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Swallow hard, and hope for safe food: The shutdown shines a light on inadequate inspections in America


We are what we eat. (zimmytws / Getty Images/iStockphoto)

The partial shutdown of the federal government forced the U.S. Food and Drug Administration this week to postpone some of its usual inspections of food products sold to American consumers. This is not an immediate food safety crisis; as FDA Commissioner Scott Gottlieb points out, the delayed inspections were of “low risk” products like cookies and crackers, which are rarely linked to food-borne illness.

But the inspection delays — and even the government’s reassurances to consumers — do give us some dismaying insight into the everyday inadequacy of the agency’s inspection network. If you wondered why a supposedly healthy food like romaine lettuce could arrive in grocery stores this fall carrying a risky strain of bacteria, eventually sickening people in 11 states, the state of our safety inspections will give you a hint.

Estimates provided by the agency itself indicate that about 50 “high-risk” food facilities — those that handle things like fish and vegetables — are typically inspected any given week. But there are some 20,000 such facilities in the United States today. There are some 80,000 “low-risk” food processing facilities, about 160 or so of which are inspected weekly in regular times.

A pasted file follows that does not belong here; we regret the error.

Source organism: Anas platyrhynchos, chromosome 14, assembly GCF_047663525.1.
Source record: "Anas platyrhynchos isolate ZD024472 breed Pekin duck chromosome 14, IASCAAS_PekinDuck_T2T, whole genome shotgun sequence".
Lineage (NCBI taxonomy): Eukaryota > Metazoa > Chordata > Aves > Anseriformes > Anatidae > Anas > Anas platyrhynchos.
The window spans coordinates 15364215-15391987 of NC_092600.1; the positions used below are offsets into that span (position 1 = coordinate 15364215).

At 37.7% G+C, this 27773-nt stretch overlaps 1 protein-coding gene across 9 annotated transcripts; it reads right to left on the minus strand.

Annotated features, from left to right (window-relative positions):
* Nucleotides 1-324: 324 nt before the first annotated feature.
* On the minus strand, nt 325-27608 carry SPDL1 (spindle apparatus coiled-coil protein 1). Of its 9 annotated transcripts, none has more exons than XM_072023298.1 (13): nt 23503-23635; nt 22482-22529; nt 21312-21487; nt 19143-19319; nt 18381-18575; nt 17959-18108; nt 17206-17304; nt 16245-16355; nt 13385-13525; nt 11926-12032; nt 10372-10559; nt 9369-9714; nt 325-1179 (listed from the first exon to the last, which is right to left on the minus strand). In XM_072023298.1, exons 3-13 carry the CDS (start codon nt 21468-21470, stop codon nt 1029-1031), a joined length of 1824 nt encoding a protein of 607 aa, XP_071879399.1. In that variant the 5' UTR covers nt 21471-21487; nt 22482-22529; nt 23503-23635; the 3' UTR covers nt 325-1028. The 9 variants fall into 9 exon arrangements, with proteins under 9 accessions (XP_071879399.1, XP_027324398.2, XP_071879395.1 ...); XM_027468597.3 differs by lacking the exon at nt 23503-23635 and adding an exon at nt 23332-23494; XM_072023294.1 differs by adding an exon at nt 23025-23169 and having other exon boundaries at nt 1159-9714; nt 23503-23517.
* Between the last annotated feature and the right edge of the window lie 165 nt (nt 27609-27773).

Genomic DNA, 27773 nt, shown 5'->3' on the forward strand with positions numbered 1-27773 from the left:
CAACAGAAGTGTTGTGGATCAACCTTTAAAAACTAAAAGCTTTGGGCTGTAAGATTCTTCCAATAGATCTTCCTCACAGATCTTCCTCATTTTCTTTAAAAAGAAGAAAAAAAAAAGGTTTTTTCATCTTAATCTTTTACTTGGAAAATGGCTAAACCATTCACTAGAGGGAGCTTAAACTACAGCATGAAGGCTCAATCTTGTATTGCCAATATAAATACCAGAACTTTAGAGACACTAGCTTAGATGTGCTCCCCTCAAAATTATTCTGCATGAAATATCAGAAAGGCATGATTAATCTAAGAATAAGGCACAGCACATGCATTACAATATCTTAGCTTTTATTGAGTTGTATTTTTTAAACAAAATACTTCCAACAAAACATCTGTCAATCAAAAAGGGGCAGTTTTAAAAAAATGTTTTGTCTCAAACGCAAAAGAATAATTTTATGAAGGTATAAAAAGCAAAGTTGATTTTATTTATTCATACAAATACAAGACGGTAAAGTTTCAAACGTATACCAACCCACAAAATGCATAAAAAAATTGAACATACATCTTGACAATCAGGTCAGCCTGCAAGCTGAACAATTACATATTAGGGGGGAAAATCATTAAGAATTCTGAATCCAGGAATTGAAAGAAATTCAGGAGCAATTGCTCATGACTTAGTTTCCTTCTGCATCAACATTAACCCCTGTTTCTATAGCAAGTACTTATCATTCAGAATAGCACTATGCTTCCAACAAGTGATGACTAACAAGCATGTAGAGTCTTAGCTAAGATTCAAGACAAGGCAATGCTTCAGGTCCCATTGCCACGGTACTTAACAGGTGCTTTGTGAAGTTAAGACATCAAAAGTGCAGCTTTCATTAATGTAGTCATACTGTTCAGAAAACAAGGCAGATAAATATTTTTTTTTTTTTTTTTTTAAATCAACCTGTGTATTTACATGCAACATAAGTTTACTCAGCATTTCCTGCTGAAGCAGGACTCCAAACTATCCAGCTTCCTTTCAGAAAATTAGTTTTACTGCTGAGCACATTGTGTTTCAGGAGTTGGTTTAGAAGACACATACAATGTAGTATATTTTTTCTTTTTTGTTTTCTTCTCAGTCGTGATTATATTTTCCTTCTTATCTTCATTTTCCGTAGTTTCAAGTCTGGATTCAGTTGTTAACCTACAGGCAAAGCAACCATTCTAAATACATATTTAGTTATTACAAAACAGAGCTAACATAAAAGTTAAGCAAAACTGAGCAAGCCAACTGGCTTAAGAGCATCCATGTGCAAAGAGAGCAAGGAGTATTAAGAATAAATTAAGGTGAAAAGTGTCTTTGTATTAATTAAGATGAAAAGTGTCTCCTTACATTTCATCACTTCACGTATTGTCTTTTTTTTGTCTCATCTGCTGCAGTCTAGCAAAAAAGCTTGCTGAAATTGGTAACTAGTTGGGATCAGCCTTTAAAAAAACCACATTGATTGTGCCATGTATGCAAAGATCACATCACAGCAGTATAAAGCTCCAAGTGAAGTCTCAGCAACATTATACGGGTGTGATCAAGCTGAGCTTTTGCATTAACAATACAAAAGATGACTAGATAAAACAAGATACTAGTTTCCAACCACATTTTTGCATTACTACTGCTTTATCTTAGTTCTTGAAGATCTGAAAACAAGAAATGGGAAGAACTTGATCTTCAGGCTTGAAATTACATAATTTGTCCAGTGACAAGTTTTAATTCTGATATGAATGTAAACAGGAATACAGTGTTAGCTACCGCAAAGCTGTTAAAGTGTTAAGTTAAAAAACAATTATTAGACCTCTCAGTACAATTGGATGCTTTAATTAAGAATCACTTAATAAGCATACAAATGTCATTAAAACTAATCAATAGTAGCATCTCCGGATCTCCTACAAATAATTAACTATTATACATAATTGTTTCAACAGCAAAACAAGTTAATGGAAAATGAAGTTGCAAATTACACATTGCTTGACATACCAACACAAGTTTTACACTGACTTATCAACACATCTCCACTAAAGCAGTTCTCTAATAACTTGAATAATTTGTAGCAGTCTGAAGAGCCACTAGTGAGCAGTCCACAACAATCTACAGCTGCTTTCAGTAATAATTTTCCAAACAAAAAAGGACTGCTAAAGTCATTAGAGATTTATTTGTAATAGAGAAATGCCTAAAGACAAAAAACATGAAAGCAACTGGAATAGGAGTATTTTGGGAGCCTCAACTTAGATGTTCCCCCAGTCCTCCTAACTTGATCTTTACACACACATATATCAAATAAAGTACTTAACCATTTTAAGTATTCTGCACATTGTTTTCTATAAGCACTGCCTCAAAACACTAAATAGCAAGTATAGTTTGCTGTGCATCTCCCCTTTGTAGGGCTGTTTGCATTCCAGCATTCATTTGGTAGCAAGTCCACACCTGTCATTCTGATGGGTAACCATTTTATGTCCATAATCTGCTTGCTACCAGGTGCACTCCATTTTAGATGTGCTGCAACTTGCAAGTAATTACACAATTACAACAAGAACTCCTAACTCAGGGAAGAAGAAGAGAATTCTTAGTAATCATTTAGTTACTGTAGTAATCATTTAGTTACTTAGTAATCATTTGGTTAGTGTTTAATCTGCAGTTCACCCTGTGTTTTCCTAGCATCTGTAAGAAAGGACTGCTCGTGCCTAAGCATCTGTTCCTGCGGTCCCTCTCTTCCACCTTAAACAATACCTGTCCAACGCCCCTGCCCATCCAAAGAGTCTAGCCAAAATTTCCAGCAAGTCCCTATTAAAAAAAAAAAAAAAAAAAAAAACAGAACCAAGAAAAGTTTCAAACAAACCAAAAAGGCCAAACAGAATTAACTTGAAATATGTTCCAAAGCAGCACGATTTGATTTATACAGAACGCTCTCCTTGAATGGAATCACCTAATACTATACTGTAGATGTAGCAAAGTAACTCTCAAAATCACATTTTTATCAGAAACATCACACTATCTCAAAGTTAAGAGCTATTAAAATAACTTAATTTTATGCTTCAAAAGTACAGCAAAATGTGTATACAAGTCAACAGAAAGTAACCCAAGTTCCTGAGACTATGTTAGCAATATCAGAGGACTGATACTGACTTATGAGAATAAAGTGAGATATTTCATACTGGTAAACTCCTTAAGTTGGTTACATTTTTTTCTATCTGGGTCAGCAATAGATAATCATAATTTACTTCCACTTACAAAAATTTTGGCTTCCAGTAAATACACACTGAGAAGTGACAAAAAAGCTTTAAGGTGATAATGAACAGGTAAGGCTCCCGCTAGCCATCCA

It’s worth noting that the 2011 Food Safety Modernization Act, passed under President Obama, set a very minimum requirement of inspecting every high-risk facility at least once in the first five years. And even that has been stalled by the Trump administration.

“The FDA does not have enough money to get job done properly,” wrote David Acheson, president of a global food safety consulting group, in 2015. In Vox Thursday, high-profile food safety attorney Bill Marler repeated the point.

For further comparison, the U.S. Department of Agriculture, the agency responsible for meat, poultry and egg inspections, gets a little over $1 billion a year for inspecting about 8,000 facilities. (This week USDA inspectors are doing that work without pay, thanks to the shutdown.) The FDA gets about the same amount of money to inspect some 100,000 facilities.

None of this is to say that the food supply is as risky now as it was in the pre-regulation days, when even such minimal inspections were not required. If we look back to the pre-FDA days of the 19th century, food safety abuses were rampant. Dairymen used formaldehyde as a preservative for rotting milk and were not prosecuted even when children died as result.

Candy was dyed with lead and arsenic; ground coffee contained everything from charred bone to sawdust; spices like cinnamon were thick with brick dust.

None of this changed until the 1906 Food and Drug Act and the 1906 Meat Inspection Act, the two laws that laid down the foundation for the safety oversight the government provides today.

The CDC estimates that today about 3,000 people die every year from food-borne illness, a tiny fraction of the 2.7 million who die annually in the United States. We should be glad of what that says about the relative safety of the food supply. But that’s still 3,000 too many, and that same estimate includes the fact that 148 million of us suffer and survive some symptoms of food-borne illness annually.

All of which should remind us that during the shutdown weeks, and every other week, we fail to do enough to ensure that food in this country is safe.

Blum is author of “The Poison Squad: One Chemist's Single-Minded Crusade for Food Safety at the Turn of the Twentieth Century.”